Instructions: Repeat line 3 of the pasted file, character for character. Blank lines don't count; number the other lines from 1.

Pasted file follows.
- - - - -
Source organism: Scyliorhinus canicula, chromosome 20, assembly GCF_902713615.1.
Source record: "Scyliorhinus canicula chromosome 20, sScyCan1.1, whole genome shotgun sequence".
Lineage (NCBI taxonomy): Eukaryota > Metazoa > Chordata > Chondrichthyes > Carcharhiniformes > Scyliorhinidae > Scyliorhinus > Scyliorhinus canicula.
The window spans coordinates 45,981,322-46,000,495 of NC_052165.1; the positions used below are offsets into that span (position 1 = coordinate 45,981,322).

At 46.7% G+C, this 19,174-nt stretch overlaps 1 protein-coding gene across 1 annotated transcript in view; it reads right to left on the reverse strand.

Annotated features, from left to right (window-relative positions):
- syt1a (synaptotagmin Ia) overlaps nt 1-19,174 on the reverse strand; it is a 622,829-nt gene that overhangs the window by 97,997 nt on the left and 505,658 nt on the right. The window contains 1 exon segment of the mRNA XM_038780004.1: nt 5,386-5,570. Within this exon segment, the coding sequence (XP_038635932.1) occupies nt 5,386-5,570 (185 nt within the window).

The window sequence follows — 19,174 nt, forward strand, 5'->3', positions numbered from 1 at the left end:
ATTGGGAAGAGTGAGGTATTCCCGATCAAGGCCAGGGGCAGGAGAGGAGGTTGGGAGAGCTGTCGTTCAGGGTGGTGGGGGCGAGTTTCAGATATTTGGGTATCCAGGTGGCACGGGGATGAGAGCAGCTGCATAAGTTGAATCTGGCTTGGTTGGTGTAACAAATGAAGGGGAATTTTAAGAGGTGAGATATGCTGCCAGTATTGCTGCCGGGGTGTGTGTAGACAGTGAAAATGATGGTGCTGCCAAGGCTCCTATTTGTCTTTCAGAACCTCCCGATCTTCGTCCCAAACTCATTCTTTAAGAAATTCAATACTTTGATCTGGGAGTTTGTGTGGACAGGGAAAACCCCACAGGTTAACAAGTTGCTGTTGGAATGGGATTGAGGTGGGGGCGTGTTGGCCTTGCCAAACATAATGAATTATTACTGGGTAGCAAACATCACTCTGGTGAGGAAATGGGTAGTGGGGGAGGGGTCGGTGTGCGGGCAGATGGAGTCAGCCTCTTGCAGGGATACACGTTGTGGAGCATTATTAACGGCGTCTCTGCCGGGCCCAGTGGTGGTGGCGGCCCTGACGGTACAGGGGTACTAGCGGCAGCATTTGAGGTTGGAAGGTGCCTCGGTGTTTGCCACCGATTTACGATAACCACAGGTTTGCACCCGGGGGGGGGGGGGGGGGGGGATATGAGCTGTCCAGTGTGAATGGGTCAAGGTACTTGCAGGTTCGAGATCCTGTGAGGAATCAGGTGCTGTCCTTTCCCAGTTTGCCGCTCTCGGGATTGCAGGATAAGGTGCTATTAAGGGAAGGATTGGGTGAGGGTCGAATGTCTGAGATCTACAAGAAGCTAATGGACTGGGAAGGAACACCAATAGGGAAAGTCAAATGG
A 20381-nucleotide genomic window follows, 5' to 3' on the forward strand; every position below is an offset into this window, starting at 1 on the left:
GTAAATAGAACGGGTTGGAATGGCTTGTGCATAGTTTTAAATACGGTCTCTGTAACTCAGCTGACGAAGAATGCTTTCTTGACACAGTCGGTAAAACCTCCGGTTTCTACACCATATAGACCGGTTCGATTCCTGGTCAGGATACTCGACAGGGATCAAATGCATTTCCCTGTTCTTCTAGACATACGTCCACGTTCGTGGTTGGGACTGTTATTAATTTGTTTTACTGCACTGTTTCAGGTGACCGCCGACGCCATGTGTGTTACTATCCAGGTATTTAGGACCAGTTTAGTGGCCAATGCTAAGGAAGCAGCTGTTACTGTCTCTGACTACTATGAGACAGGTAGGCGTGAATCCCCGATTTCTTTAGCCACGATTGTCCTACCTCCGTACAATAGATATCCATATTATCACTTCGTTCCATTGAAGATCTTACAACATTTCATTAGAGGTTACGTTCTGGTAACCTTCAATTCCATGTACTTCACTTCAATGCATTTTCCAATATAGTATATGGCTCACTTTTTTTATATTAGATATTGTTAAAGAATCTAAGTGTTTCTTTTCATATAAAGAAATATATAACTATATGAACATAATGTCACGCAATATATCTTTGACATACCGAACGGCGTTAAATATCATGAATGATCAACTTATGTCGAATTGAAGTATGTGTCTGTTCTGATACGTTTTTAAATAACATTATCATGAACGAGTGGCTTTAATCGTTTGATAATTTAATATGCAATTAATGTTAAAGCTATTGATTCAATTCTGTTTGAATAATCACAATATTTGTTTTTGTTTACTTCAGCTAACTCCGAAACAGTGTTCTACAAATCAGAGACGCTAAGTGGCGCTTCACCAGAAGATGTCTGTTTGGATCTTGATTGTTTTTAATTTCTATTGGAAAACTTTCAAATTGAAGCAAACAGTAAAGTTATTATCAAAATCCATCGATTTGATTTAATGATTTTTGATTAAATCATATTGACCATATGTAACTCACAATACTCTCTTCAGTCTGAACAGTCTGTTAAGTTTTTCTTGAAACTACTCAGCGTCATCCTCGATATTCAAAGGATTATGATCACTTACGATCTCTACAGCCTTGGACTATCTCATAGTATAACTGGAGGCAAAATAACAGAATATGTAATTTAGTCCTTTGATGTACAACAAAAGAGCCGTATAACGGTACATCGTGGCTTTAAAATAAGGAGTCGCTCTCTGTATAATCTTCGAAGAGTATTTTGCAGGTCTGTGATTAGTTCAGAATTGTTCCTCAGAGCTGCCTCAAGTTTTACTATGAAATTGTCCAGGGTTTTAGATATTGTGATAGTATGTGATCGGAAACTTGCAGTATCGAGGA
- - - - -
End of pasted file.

Lineage (NCBI taxonomy): Eukaryota > Metazoa > Chordata > Chondrichthyes > Carcharhiniformes > Scyliorhinidae > Scyliorhinus > Scyliorhinus canicula.